The Law Is Not a Remedy for Sin

 (This is a re-post from October 2010)

You cannot fully understand Martin Luther’s work unless you understand his distinction between the theologian of the cross and the theologian of glory.  This distinction is also important for us today especially when some are leaving the biblical truths of the Reformation for the traditions of Rome.  I myself will not and cannot go to Rome because I believe the five solas are eminently biblical and also because I believe Luther was right in declaring that Rome taught a theology of glory in opposition to the theology of the cross.

Interested in this discussion?  You should be.  And you should get this outstanding book, On Being A Theologian of the Cross by Gerhard Forde.  The book is sort of a commentary on Martin Luther’s Heidelberg Disputation of 1518.  Though it is only around 100 pages long, it is one of the most profound discussions of the cross and salvation you’ll ever read.  The book will not only lead you away from Rome’s theology of glory, but it will also lead you away from yourself (your own righteousness, good works, and fig leaves) and lead you away from the things of this world.  It will lead you to the cross, and the cross alone.

I’ve blogged on this book before, so I won’t go into all the details.  But I do want to give an example of the contents of the book.  Here’s a small sample.

“The cross is the death of sin and the sinner.  The cross does the ‘bottoming out.’  The cross is the ‘intervention.’  The addict/sinner is not coddled by false optimism but is put to death so that a new life can begin.  The theologian of the cross ‘says what a thing is.’  The theologian of the cross preaches to convict of sin.  The addict is not deceived by theological marshmallows but is told the truth so that he might learn at last to confess, to say, ‘I am an addict,’ ‘I am an alcoholic,’ and never to stop saying it.  Theologically and more universally all must learn to say, ‘I am a sinner,’ and likewise never to stop saying it until Christ’s return makes it no longer true.”

“It is commonplace among evangelical Christians to believe that we can’t perfectly fulfill the law, but we often try to because we assume that if we only could we would do it.  Some believe that we must try to do something at least, and then, it is assumed, Christ will make up for our ‘shortcomings.’  But here is the bombshell: doing the law does not advance the cause of righteousness one whit.  It only makes matters worse.”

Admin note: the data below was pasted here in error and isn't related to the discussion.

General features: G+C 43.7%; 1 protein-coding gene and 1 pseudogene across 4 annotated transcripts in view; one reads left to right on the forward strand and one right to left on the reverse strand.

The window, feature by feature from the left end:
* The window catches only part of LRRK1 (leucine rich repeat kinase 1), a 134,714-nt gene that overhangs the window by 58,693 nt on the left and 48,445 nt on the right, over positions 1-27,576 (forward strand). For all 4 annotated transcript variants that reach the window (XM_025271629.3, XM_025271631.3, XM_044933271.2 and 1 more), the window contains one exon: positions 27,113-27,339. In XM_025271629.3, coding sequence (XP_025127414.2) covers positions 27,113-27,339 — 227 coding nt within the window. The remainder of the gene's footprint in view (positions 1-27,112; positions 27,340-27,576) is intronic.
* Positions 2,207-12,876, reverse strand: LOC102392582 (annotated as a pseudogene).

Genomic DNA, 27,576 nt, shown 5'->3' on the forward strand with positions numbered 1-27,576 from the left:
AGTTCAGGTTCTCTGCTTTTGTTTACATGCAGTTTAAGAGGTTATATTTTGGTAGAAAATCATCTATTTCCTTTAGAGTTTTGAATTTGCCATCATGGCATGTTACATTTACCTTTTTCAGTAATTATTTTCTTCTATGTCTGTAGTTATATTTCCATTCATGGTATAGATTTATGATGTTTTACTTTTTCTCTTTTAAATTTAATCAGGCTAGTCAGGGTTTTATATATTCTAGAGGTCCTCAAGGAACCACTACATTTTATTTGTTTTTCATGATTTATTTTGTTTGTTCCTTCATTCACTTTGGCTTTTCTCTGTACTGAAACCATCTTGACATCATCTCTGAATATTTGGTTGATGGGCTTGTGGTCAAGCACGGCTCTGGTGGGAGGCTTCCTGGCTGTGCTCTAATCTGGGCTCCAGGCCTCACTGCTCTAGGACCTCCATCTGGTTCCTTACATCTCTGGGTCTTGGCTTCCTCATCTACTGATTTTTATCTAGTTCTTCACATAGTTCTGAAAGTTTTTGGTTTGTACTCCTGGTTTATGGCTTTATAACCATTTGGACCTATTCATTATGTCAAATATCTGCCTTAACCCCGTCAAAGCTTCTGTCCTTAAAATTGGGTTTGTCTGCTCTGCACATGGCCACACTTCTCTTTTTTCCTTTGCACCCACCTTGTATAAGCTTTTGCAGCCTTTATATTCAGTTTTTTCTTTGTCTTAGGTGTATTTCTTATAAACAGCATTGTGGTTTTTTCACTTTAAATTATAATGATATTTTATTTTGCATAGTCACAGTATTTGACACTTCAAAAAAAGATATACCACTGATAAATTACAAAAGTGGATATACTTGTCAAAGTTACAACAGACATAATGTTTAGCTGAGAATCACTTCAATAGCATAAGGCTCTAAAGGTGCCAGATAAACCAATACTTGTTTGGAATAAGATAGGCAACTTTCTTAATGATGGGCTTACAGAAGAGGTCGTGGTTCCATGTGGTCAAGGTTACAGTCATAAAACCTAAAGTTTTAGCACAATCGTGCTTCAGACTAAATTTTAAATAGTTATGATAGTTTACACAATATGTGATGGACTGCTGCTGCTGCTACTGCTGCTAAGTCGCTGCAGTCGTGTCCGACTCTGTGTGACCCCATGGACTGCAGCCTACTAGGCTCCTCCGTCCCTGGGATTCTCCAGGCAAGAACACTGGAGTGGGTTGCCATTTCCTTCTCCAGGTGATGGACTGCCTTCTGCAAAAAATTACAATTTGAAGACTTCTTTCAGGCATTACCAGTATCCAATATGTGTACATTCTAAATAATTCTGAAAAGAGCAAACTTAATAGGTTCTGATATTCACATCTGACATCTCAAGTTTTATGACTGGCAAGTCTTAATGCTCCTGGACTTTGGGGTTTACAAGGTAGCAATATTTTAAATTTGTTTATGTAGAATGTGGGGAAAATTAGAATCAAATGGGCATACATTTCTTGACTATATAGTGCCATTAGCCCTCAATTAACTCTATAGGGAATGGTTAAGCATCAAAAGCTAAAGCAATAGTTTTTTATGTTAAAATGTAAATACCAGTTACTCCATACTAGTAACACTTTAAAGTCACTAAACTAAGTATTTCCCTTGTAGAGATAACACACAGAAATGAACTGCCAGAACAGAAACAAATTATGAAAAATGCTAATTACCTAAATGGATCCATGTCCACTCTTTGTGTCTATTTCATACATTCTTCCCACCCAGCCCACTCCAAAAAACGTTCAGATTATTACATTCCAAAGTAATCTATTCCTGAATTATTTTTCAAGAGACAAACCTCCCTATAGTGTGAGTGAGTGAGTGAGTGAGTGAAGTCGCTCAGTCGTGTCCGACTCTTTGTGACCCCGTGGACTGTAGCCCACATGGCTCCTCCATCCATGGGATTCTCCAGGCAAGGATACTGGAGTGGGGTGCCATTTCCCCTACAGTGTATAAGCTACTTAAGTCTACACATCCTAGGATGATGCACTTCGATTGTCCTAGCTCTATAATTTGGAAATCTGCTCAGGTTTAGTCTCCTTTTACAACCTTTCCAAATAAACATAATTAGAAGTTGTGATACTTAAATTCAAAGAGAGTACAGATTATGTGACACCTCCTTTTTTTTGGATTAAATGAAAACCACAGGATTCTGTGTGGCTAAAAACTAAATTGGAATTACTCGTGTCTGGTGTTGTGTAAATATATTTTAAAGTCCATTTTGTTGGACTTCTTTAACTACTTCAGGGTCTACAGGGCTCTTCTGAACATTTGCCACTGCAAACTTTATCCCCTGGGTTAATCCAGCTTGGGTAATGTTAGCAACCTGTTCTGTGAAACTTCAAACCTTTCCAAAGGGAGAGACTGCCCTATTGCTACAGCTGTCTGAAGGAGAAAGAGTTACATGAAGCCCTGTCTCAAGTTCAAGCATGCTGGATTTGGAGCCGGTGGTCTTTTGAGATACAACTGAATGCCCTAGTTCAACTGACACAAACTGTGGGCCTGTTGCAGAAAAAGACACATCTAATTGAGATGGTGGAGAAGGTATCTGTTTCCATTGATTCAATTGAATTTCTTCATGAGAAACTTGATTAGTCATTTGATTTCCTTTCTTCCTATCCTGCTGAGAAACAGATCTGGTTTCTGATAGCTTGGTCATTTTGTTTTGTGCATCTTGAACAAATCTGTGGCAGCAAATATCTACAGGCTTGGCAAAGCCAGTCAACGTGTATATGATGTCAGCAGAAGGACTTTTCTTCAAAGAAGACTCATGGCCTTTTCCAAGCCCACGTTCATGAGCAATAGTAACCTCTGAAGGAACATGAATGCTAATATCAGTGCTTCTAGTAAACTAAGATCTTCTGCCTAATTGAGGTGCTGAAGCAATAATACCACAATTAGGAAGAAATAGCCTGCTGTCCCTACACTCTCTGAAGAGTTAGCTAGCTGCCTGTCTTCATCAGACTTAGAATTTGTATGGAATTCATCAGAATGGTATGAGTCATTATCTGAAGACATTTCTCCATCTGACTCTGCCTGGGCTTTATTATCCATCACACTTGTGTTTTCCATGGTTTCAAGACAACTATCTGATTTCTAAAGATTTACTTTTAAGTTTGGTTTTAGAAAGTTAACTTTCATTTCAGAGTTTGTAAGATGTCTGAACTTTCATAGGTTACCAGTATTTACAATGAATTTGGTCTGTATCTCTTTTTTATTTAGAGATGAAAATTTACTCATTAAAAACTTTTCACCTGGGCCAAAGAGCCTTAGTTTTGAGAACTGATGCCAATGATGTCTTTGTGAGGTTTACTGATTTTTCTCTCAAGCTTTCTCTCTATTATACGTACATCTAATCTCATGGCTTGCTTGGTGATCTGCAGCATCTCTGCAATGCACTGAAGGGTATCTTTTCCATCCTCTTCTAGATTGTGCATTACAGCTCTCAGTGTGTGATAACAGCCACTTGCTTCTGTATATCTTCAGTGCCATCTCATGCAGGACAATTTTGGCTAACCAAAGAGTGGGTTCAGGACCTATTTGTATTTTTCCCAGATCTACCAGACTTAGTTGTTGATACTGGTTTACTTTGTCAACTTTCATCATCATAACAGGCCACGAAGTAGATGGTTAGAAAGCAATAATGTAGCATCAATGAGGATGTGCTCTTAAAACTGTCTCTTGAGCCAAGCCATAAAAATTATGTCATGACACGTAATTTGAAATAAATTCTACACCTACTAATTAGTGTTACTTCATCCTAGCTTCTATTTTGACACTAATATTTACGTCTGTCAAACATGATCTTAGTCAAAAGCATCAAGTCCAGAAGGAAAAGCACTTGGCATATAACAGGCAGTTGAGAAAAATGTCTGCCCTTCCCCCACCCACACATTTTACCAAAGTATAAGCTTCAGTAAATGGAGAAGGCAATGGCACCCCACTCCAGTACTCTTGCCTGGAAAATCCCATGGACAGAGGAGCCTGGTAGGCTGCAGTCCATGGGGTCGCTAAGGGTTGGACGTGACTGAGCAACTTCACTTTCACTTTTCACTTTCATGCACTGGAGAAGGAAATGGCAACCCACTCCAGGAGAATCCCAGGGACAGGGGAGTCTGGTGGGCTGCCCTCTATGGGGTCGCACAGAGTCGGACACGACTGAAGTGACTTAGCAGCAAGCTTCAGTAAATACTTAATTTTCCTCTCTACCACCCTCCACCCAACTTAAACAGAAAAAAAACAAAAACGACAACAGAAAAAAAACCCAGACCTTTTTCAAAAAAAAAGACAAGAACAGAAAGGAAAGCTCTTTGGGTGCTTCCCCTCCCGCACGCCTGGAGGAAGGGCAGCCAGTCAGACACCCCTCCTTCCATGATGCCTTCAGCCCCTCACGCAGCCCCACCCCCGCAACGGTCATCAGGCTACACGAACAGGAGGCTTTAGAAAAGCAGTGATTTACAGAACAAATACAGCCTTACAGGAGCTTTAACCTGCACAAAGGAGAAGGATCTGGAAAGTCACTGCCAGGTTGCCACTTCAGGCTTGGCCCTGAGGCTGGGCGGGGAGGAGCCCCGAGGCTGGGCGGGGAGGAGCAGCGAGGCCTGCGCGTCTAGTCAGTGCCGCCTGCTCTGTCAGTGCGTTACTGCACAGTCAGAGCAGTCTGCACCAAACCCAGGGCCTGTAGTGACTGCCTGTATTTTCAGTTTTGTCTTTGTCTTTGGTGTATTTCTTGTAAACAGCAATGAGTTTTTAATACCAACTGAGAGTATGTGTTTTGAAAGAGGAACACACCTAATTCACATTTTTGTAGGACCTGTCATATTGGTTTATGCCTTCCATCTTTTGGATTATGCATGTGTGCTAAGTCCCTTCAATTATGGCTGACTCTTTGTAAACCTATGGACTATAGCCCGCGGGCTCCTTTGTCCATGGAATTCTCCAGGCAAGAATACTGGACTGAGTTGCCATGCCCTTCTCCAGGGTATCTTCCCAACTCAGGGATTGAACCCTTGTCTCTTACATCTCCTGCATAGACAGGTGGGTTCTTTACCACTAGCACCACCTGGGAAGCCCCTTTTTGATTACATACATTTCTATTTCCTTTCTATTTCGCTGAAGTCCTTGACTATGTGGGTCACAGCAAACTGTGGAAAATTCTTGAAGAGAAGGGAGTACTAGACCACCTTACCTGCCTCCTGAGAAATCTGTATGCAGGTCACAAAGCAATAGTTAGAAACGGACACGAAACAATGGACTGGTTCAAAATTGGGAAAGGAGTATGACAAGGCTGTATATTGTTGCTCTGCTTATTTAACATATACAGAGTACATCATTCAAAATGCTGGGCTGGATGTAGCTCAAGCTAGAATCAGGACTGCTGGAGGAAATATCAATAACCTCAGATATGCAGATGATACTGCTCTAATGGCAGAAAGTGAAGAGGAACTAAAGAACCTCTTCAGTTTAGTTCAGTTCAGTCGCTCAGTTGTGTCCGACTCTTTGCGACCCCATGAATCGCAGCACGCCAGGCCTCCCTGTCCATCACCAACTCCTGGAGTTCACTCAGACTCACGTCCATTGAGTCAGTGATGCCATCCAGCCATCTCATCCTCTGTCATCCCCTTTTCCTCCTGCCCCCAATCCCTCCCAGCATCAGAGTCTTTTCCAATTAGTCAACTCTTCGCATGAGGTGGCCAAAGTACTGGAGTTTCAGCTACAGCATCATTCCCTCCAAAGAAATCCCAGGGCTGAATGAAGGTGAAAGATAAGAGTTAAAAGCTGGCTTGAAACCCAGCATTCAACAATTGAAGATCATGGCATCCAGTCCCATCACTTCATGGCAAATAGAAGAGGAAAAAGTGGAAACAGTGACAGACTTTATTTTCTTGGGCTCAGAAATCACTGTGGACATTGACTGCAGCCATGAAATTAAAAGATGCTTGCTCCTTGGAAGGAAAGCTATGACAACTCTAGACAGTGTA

“The law is not a remedy for sin.  It does not cure sin but rather makes it worse.”

“Thesis 25.  He is not righteous who works much, but he who, without work, believes much in Christ.”

“Thesis 26. The law says, ‘do this,’ and it is never done.  Grace says, ‘believe in this,’ and everything is already done.

I could go on and on.  Again, trust me when I say that you need to get (and read!) this book if you haven’t yet: Gerhard Forde, On Being a Theologian of the Cross.

Shane Lems
Covenant Presbyterian Church (OPC)
Hammond, WI, 54015

Calvin on Luther’s “Trumpet Blast” (Gerrish)

 Albert Pighius, a student of Pope Adrian VI,  lived during the Reformation and opposed both Luther and Calvin on their views of the bondage of the will.  Pighius wrote ten books against the slavery of the unregenerate will and strongly defended the freedom of the will in a semi-Pelagian manner.  Of course, this is one of those areas where Calvin and Luther agreed.  B. A. Garrish has a fascinating note about this topic – I like Calvin’s quote defending Luther:

On the problem of the enslaved will Calvin steps forward as Luther’s champion, except that he thinks it necessary to tone down some unguarded and exaggerated language. And he insists that, understood within their historical context, even Luther’s extravagant expressions were justified. Pighius deplored, for instance, the fact that Luther was obliged, as a corollary of his views on the bondage of the will, to regard all human works as sins, and that he pressed this theme with gross exaggeration. Calvin replies:

“I grant it, but still say that there was good reason that drove him to such exaggeration. He saw the world stupefied by a false and pernicious confidence in works, as if by a fatal lethargy. What was needed to awaken it was not voice and words, but the trumpet blast, thunder, and lightning.”

 B. A. Gerrish, The Old Protestantism and the New: Essays on the Reformation Heritage (London; New York: T&T Clark, 2004), 37–38.

Shane Lems
Hammond, WI, 54015

The Word Is Greater Than The Preacher (Luther)

Luther’s Church Postil: Gospels: Advent, Christmas and Epiphany Sermons Last year I posted this section of a sermon Martin Luther gave on Luke 2, but it’s worth mentioning again in our celebrity preacher situation.  In this part of the sermon, Luther was talking about how the shepherds outside of Bethlehem heard the angels’ words proclaiming the Savior’s birth.  Luther noted that the angels heard it as God’s word: “The angels were soon forgotten and the Word of God only seized and retained.”   Luther also said this: